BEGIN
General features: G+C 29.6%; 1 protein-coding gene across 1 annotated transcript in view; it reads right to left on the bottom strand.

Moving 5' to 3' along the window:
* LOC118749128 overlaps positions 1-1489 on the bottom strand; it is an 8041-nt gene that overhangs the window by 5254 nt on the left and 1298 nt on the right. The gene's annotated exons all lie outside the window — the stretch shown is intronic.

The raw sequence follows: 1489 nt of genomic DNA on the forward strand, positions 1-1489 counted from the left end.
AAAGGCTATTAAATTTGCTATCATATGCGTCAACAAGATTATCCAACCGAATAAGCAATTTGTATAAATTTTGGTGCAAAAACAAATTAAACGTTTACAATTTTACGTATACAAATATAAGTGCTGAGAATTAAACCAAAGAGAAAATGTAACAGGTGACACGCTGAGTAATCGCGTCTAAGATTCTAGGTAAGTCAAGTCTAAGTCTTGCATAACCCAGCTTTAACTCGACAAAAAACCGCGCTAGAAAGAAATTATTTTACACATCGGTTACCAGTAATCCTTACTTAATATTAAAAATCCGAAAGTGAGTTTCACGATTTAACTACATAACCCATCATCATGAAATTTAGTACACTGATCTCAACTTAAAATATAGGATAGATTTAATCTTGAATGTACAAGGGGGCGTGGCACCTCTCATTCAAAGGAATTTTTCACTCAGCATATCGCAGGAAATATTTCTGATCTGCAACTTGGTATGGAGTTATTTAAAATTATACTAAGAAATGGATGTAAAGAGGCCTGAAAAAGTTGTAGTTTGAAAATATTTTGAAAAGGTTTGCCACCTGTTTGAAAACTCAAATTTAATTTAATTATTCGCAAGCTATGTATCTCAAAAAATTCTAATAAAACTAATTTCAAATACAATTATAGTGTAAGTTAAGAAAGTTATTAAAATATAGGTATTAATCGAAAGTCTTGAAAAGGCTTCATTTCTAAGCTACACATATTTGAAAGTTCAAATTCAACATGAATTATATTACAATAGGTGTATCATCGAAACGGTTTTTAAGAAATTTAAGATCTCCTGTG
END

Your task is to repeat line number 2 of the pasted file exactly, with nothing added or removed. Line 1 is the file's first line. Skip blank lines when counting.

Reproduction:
Moving 5' to 3' along the window: